The prevalence of haemoglobinophy and malaria were determined in 12812 inhabitants (5227 males and 7585 females) of the twenty-one (21) autonomous communities of Old Aguata Division, Anambra State, Nigeria. The intention was not only to reveal their most current incidences but also to adduce the most probable reason(s) for the widespread myths peddled about sickle cell disease (SCD) in the area. Results revealed high incidences of sickle cell anaemia (3.54%) and sickle gene trait (26.94%), low incidences of sickle haemoglobin C (0.02%) and haemoglobin CC (0.01%) diseases and an average high prevalence of malaria (47.95%). Most of the malaria attack was caused by Plasmodium falciparum
) infection. The possession of over 20% of persisting concentration of foetal haemoglobin (HbF) by 65.86% (299/454) of identified sickle cell anaemia (SCA) subjects and the striking limited knowledge of SCD and its method of control by the inhabitants of the communities are inconsonance with the high incidence of SCA in the population. The low percentage HbC gene frequency (0.07%) computed from the data could explain the rarity of HbSC and HbCC diseases in the population. Their probable frequencies of occurrence are of the order of one in every 20,000 and 600,000 persons respectively while that of SCA is of the order of one in every 200 persons. Further results showed that dominant homozygotes (HbAA) were more susceptible to plasmodial parasite infection than sickle heterozygotes (HbAS) while recessive homnozygotes (HbSS) were most vulnerable to malaria than the other two members of genotypic groups. Furthermore, random administration of sub-standard and under-dose of anti-malaria drugs by patent medicine dealers operating in the area is suspected to be the main factor responsible for the emergence of the observed anti-malaria drug-resistant strains of P.f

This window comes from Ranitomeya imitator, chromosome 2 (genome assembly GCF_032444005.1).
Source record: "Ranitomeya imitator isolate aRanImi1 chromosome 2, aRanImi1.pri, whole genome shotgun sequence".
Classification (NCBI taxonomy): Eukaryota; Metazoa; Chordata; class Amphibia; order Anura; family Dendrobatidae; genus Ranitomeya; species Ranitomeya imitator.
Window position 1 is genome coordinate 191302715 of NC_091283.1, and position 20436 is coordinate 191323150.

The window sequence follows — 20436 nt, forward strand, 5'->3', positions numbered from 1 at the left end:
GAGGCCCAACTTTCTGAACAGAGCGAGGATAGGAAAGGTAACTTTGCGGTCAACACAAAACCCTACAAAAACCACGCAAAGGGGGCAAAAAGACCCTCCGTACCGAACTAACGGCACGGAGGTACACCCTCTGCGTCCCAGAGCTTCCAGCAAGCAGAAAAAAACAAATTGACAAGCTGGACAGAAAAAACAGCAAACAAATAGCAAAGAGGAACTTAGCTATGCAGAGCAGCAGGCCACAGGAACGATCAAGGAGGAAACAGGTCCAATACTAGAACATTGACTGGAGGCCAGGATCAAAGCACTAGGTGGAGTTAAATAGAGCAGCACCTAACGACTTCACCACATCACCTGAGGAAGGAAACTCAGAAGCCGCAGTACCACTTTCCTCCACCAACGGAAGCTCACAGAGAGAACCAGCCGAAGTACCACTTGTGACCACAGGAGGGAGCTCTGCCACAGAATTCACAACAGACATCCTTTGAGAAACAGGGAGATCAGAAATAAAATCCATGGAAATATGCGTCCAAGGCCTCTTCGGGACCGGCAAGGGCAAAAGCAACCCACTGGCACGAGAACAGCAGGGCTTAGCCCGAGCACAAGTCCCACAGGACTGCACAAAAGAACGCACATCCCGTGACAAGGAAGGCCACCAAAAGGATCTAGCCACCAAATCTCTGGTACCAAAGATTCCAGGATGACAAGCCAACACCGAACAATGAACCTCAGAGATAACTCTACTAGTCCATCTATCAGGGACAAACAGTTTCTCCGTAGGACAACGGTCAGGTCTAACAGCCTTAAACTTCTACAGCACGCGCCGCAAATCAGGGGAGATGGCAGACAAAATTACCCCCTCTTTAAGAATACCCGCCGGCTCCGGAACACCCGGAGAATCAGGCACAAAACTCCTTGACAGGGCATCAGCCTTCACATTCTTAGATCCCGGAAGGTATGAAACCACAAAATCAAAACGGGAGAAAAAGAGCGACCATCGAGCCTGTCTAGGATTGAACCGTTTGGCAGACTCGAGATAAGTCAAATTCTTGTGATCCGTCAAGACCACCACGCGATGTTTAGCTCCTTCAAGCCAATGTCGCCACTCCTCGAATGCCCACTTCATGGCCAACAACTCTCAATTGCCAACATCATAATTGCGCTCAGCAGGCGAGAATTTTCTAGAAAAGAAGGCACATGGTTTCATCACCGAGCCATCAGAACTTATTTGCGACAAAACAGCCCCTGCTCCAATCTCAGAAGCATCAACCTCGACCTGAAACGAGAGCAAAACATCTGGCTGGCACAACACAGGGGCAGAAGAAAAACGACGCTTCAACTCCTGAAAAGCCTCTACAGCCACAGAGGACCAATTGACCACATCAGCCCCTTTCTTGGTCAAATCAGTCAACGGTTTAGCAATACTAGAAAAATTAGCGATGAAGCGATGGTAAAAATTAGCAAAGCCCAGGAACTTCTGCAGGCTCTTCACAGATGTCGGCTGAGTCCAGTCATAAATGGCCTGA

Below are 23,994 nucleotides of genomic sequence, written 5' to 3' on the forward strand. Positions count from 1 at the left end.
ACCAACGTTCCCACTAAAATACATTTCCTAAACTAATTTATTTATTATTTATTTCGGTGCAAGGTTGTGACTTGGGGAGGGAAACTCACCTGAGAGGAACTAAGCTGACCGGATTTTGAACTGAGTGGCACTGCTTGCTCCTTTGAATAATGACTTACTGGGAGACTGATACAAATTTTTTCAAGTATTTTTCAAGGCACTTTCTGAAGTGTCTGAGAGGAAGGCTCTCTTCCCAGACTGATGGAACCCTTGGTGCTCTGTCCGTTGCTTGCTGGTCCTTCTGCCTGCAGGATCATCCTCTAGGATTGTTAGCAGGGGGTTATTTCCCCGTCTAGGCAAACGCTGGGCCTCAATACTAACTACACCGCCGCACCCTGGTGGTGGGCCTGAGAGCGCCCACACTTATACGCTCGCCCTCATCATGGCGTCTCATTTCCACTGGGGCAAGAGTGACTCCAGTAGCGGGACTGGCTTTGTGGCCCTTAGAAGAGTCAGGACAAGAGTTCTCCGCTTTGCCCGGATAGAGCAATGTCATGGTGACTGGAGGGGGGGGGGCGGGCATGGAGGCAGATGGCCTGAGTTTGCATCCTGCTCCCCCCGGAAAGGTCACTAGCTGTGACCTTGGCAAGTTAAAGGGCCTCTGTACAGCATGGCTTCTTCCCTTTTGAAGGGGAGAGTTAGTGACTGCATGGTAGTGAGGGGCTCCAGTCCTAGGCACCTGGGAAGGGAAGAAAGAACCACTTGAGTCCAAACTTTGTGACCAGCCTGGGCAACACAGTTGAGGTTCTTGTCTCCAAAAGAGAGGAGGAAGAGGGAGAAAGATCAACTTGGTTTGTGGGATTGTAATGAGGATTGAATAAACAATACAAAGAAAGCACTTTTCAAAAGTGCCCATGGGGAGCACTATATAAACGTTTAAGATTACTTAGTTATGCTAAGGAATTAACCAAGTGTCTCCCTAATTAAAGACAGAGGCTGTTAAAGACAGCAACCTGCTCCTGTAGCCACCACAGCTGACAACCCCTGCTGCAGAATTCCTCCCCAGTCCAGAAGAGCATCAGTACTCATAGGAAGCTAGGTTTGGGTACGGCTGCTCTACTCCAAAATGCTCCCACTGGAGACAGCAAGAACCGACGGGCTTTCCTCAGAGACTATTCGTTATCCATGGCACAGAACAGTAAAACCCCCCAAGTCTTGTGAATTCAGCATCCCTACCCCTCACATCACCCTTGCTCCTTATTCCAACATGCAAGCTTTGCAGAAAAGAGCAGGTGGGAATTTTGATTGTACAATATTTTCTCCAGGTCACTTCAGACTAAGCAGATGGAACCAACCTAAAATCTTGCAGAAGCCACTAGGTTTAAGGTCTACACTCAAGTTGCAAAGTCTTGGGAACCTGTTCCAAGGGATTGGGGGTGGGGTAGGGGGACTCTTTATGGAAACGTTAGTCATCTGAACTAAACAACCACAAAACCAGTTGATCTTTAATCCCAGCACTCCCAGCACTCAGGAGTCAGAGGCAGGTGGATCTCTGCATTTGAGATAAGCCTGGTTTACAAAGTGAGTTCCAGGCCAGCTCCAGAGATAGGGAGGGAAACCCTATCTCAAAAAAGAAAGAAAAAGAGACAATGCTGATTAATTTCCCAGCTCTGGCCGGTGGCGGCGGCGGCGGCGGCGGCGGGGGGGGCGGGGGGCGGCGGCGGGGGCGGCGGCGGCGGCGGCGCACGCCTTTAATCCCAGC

which is not in consonance with high prevalence of malaria in this area.